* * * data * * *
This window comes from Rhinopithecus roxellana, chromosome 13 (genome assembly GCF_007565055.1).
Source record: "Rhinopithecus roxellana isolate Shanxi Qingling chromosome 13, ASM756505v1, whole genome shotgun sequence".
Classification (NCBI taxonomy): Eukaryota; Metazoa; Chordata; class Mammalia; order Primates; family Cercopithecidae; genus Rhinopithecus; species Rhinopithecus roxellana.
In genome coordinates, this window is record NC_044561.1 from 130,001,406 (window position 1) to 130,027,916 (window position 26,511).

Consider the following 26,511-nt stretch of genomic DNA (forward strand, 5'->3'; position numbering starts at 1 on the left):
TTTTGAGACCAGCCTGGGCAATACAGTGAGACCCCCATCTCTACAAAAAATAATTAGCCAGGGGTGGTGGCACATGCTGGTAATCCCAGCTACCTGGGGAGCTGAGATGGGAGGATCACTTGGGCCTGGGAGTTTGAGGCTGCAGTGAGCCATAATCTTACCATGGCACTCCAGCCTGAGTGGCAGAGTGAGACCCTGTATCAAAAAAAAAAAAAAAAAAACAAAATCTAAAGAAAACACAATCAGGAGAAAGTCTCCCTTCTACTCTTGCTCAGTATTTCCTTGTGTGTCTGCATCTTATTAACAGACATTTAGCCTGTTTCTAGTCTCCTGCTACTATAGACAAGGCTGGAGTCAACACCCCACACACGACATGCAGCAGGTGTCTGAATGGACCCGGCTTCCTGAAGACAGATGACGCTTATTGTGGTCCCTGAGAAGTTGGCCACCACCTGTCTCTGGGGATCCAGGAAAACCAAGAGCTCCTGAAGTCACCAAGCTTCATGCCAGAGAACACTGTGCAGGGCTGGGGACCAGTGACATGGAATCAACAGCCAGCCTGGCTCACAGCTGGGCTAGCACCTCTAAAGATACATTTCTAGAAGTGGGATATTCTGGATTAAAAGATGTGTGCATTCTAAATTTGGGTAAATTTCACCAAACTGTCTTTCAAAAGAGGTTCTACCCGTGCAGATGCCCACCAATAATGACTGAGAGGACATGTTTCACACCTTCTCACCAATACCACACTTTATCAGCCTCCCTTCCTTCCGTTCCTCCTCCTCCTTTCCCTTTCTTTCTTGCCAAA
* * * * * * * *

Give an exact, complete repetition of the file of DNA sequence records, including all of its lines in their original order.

This window comes from Rhinopithecus roxellana, chromosome 13 (genome assembly GCF_007565055.1).
Source record: "Rhinopithecus roxellana isolate Shanxi Qingling chromosome 13, ASM756505v1, whole genome shotgun sequence".
Classification (NCBI taxonomy): Eukaryota; Metazoa; Chordata; class Mammalia; order Primates; family Cercopithecidae; genus Rhinopithecus; species Rhinopithecus roxellana.
In genome coordinates, this window is record NC_044561.1 from 130,001,406 (window position 1) to 130,027,916 (window position 26,511).

Consider the following 26,511-nt stretch of genomic DNA (forward strand, 5'->3'; position numbering starts at 1 on the left):
TTTTGAGACCAGCCTGGGCAATACAGTGAGACCCCCATCTCTACAAAAAATAATTAGCCAGGGGTGGTGGCACATGCTGGTAATCCCAGCTACCTGGGGAGCTGAGATGGGAGGATCACTTGGGCCTGGGAGTTTGAGGCTGCAGTGAGCCATAATCTTACCATGGCACTCCAGCCTGAGTGGCAGAGTGAGACCCTGTATCAAAAAAAAAAAAAAAAAAACAAAATCTAAAGAAAACACAATCAGGAGAAAGTCTCCCTTCTACTCTTGCTCAGTATTTCCTTGTGTGTCTGCATCTTATTAACAGACATTTAGCCTGTTTCTAGTCTCCTGCTACTATAGACAAGGCTGGAGTCAACACCCCACACACGACATGCAGCAGGTGTCTGAATGGACCCGGCTTCCTGAAGACAGATGACGCTTATTGTGGTCCCTGAGAAGTTGGCCACCACCTGTCTCTGGGGATCCAGGAAAACCAAGAGCTCCTGAAGTCACCAAGCTTCATGCCAGAGAACACTGTGCAGGGCTGGGGACCAGTGACATGGAATCAACAGCCAGCCTGGCTCACAGCTGGGCTAGCACCTCTAAAGATACATTTCTAGAAGTGGGATATTCTGGATTAAAAGATGTGTGCATTCTAAATTTGGGTAAATTTCACCAAACTGTCTTTCAAAAGAGGTTCTACCCGTGCAGATGCCCACCAATAATGACTGAGAGGACATGTTTCACACCTTCTCACCAATACCACACTTTATCAGCCTCCCTTCCTTCCGTTCCTCCTCCTCCTTTCCCTTTCTTTCTTGCCAAA